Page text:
General Discussion


Brazilian Festa Junina Foods


General Discussion

Brazilian Festa Junina Foods

rworange | Jun 11, 2006 01:26 PM

The San Francisco Bay Area is getting a larger Brazilian population. With the new communities come new festivals.

June is winter in Brazil and Festa Junina celebrates the corn harvest. Many of the dishes for this festival have corn. I am REALLY new to Brazilian food. So these are some of the foods I tried at a festa yesterday. If anyone has more information to share, I’d be interested.

I’m considering going to another one later in the month and would appreciate tips for any food I should keep my eyes out for.

Pamonha – Are Brazil’s tamale. I read that this originated in Africa and came to Brazil with African Slaves. It is a tupi (Indigenous Brazilian language) word meaning ‘sticky’.

The pamonha I tried wasn’t sticky. I tried the salt/cheese versions which was a moist sweet corn tamale, with corn kernels, salt and cheese.

Canjica is a pudding made with hominy and coconut milk. That is the name for it in Southern Brazil. In Bahia, Brazil it is called "Mugunzá" . Here’s a picture and more info.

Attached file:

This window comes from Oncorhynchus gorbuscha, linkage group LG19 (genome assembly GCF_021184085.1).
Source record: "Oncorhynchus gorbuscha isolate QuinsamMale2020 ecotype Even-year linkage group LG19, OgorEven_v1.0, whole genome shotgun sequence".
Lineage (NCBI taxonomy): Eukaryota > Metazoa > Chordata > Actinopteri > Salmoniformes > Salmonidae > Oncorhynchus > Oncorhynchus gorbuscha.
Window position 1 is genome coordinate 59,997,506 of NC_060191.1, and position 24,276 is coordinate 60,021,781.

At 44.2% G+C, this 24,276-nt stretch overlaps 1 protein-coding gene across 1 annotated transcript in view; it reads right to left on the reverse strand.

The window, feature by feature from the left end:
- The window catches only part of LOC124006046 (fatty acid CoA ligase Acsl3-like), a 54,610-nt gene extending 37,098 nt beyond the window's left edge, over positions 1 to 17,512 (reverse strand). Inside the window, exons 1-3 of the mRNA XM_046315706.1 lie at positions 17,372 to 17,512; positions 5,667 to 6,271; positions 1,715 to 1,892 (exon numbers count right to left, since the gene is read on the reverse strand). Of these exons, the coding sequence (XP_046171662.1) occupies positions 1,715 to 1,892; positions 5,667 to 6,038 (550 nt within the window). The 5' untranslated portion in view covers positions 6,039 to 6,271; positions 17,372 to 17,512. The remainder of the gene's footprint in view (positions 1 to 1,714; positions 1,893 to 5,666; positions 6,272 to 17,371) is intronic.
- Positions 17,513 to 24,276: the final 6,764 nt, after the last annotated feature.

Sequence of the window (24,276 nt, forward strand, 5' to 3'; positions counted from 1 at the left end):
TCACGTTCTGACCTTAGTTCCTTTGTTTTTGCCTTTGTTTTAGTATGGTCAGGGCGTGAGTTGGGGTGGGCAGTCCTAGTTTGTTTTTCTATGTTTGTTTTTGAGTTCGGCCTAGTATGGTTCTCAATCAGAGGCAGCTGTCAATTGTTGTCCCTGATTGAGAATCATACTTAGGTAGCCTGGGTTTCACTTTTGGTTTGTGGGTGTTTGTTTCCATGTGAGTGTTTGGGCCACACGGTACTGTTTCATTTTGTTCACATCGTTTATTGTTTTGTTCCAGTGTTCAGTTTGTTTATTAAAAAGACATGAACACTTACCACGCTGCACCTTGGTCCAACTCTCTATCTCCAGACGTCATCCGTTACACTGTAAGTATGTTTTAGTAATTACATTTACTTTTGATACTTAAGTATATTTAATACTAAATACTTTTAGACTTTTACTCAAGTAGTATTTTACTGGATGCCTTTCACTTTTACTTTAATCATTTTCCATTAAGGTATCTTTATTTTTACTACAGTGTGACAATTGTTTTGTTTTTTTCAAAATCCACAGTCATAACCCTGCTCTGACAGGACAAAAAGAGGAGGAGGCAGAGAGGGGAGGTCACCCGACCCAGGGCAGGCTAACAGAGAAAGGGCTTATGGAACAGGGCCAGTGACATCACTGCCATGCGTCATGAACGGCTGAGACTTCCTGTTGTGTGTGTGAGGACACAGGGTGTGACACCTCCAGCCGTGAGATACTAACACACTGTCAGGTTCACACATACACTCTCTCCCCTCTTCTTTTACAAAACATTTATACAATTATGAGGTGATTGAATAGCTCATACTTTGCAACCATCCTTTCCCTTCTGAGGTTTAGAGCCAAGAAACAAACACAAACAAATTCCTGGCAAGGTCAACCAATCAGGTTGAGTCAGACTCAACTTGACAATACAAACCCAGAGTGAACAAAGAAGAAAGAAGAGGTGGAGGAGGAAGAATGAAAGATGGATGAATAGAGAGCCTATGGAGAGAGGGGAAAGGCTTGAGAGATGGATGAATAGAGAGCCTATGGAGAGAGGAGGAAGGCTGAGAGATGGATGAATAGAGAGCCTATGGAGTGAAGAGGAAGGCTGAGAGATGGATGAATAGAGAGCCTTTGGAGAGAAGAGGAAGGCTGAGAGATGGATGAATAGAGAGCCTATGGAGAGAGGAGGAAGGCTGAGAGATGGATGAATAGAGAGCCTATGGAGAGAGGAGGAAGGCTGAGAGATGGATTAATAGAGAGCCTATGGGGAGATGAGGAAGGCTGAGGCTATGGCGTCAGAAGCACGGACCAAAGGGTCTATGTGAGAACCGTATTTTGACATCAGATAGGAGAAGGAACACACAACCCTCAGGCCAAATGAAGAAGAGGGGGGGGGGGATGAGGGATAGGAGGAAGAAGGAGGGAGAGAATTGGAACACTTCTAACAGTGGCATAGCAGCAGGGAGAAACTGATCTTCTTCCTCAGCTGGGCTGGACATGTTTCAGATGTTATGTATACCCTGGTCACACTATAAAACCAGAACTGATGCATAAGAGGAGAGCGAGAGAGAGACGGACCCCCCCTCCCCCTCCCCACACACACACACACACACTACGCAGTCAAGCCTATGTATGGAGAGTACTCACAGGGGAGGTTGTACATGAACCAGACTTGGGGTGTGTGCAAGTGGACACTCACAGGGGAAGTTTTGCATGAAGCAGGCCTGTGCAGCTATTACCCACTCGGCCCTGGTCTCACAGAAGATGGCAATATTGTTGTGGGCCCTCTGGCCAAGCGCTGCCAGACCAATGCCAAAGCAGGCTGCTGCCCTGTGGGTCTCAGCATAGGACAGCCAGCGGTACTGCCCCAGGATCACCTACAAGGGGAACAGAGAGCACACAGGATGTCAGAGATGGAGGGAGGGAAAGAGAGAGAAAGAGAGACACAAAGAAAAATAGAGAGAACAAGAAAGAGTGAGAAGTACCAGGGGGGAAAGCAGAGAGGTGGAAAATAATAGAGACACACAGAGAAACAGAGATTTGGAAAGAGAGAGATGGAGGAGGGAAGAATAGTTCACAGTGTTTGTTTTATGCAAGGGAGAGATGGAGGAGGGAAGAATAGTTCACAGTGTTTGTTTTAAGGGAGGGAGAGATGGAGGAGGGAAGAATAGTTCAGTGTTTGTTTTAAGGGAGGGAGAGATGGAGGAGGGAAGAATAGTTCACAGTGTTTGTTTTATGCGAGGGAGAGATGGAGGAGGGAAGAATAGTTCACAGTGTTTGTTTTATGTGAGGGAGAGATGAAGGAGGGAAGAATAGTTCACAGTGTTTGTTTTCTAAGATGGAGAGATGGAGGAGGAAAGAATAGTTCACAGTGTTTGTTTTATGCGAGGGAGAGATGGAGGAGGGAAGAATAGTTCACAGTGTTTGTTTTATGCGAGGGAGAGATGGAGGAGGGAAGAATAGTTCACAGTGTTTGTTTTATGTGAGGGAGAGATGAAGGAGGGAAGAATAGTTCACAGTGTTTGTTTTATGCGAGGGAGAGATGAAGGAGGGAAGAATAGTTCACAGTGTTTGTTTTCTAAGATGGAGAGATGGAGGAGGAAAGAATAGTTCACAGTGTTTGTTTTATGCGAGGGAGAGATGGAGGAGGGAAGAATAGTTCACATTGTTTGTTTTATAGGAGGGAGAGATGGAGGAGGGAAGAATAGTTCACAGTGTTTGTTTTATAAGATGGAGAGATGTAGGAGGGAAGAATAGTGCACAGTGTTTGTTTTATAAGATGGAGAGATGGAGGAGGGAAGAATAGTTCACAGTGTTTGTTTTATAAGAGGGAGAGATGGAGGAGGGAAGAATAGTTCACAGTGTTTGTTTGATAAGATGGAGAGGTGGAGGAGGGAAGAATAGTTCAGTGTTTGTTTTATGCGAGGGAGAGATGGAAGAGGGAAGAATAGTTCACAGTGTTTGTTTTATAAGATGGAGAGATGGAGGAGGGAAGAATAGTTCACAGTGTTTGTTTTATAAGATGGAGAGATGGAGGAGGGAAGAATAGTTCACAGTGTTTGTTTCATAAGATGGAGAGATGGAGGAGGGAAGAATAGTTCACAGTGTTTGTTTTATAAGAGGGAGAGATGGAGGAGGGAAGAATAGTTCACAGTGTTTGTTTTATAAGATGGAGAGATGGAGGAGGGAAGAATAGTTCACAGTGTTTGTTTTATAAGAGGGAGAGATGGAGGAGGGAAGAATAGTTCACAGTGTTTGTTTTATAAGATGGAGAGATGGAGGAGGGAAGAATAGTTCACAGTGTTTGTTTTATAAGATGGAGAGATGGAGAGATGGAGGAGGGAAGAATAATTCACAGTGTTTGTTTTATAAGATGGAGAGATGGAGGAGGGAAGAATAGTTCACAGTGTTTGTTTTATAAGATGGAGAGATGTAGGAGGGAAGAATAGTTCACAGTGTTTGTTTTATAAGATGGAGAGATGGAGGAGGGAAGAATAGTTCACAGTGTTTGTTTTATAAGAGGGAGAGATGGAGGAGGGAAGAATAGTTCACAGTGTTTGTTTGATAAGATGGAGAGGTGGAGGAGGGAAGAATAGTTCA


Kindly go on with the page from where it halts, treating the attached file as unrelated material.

Curau is a Bahia fresh corn pudding that is made with green maize. Oddly enough, this is called Canjica in Southern Brazil. Here’s a recipe, just to give an idea of what is in it.

Brigadeiros are a docinho, or a sweet made with condensed milk and chocolate. Once again, thanks to Maria-Brazil, here’s a recipe AND photo. If you follow the link for docinho’s there’s a great section with photos of these sweets. It seems that condensed milk, which is used A LOT in Brazilian sweets, came to the country by way of Switzerland. More in this link.

Quentao - hot, spiced red wine

Churrasquinho – Brazilian kabobs. If all of these are as good as the home-made sausage kabob I had last night, no matter how full you are, if you see anyone selling churrasquinho, make room in your stomach and buy one IMMEDIATELY. Sometimes a kabob is not a kabob, is not a kebob. Delicious.

General info on Festa Junina

So if you are in an area that has a Brazilian population, check around to see if there is a festa near you. Those kebobs are worth it.

That’s all I know about the festa. Here’s a link to my report about a festa in Richmond, California.


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